Business analysis is a vital function for technology projects and sometimes I view it as an art as much as a science because there are a lot of dynamic (and sometimes creative) aspects to doing it well. Sometimes we can operate informally, without documentation to track and verify requirements. Other times, descriptive documents, matrix documents, diagrams, and other tools are needed. Sometimes we have set expectations of content and format of business analysis inputs and outputs, while, other times we can discover and develop as we go.
Business analysis and requirements definition tend to require more formalized approach when some of the following circumstances are true:
- The business has formal obligations to another party
- Performance requires contextual business knowledge
- Participation includes a high number stakeholders/team members/resources, third-party participants, or virtual teams
- Project environment is complex
- Solution is complex
- Project has many moving parts
- Low risk tolerance
- Tight budget
When developing requirements, understanding the business needs very well up front is essential for ensuring capabilities being delivered are scoped and prioritized properly. I find it helpful to take a business process centered approach to requirements. This ensures that we will be solving the correct problems for the business because our focus is on the inputs and outputs of the process, not focused on intermediary challenges that exist with the current state that may be irrelevant in the future state. Secondly, it helps us to minimize many of the communication challenges related to requirements definition. Using documentation to capture the business process details helps ensure that the team understands the requirements the same way. Consistently referring to the requirements as either "Business Requirements" (non-functional, needs and wants) vs. "Solution Requirements" (functional) helps baseline communication and makes it easier to determine if something relates to "current state" vs. "future state" (see also General Business Requirements vs. Solution Requirements).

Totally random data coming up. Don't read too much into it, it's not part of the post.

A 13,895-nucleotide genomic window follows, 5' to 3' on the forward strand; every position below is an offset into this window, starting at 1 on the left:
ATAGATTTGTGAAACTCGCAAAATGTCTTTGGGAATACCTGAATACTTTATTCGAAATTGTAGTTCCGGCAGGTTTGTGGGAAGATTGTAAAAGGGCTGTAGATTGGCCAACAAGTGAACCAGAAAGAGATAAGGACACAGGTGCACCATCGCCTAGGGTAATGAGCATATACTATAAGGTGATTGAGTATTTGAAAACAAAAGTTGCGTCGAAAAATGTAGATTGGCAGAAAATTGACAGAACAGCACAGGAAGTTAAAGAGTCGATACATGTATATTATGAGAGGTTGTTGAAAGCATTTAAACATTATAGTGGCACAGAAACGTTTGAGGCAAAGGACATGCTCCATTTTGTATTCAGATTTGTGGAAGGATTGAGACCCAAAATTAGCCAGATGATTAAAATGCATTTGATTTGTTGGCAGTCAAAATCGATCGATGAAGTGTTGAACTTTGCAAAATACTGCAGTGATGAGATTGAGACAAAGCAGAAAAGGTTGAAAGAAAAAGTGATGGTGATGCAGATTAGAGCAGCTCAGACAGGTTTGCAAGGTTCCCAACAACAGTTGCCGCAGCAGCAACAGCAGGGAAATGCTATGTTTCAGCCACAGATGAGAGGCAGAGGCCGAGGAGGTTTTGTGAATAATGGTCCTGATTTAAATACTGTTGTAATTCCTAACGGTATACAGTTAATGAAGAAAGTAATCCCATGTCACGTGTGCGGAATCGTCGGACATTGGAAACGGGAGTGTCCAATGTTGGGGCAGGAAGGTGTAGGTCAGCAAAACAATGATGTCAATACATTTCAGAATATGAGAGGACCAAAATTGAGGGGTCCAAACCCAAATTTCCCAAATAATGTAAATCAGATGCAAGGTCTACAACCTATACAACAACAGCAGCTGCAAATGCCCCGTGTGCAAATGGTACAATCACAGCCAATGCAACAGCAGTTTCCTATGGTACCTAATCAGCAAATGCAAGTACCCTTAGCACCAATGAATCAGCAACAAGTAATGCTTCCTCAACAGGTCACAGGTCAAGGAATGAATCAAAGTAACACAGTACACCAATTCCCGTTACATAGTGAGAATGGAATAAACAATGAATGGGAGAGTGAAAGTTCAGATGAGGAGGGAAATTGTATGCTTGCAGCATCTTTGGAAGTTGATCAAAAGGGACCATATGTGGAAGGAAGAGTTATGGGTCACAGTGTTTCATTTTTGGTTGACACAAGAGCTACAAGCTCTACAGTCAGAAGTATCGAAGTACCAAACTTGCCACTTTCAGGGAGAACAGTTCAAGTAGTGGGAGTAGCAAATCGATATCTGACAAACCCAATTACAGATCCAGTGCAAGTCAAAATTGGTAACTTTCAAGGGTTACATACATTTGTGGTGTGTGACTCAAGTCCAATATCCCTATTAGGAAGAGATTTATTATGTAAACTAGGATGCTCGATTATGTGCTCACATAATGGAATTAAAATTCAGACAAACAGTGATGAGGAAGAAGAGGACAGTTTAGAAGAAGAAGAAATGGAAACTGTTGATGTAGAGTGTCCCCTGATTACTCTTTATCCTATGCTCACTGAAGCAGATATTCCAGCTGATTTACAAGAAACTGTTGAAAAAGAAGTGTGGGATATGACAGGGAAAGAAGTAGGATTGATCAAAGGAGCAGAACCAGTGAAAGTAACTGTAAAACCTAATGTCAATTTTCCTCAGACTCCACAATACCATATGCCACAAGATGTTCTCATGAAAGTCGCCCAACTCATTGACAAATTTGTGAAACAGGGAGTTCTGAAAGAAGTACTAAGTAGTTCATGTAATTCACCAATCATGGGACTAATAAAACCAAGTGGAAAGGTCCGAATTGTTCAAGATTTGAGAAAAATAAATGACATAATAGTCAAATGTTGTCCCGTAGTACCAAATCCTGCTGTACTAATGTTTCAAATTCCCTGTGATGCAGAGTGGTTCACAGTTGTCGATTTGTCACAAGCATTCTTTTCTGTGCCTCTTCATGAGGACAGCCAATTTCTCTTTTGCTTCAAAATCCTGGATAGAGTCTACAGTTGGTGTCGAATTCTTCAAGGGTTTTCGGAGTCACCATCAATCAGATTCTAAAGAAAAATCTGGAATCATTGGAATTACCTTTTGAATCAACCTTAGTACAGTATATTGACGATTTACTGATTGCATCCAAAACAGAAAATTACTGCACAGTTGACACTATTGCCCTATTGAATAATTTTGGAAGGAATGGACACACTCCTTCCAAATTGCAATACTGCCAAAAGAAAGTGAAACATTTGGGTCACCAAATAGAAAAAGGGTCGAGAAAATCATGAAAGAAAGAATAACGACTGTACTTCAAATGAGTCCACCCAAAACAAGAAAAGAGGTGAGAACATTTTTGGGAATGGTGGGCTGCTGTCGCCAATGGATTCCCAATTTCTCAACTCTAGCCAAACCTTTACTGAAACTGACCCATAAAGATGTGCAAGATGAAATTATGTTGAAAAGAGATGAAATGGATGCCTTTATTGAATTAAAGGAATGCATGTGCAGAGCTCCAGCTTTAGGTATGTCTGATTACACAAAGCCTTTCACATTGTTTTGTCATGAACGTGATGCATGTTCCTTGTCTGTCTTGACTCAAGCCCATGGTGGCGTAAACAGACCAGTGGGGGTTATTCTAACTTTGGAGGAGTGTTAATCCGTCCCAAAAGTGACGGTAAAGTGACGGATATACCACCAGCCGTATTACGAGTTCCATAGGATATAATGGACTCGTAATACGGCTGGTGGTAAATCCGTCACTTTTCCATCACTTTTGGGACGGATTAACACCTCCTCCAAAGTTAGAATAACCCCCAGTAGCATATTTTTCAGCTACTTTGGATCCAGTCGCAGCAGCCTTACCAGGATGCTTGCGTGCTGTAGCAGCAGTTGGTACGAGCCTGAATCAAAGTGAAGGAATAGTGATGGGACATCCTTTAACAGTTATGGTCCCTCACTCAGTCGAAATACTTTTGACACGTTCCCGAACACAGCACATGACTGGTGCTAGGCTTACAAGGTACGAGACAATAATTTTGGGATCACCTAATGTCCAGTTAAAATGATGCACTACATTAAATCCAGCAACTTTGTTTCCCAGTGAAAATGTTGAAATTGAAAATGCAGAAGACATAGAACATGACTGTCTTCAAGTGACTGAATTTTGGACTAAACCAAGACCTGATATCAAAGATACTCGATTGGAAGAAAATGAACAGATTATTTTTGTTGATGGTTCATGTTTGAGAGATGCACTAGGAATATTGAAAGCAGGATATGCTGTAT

I'd like to share a tool I use, that I refer to as the Business Process Analysis Template. I initially developed this tool in Excel in 2005 for an enterprise wide CRM initiative and since that time the tool has undergone many iterations. Lately, I've been using Word. When I begin a new software development or systems implementation project, I do discovery and gather requirements using the template. I fill in one Word document per business process/stakeholder. In other words, I may have several Word documents for a single process because I am seeking independent feedback from each stakeholder.
Once completed, I gather the documents and consolidate the information to one Word document per process, marking up the source and qualifying some of the feedback collected. I store the collection of these business process documents in a SharePoint site and refer to these as I begin design activities. These write-ups become extremely helpful when writing the Solution Requirements (e.g. User Roles/Personas, User Stories, etc.) and when prioritizing deliverable for each development sprint.
Business Process Analysis Template:
The Business Process Analysis Template has worked well for software development solutions as well as large, enterprise system implementation projects such as Customer Relationship Management (CRM), Enterprise Resource Planning (ERP), and Enterprise Search and Discovery. Of course, the tool can be adapted and used for many other purposes.
Bisciotti, N. (July, 2010). General Business Requirements vs. Solution Requirements. Retrieved April 5, 2017 from http://njbblog.blogspot.com/2010/07/general-business-requirements-vs.html.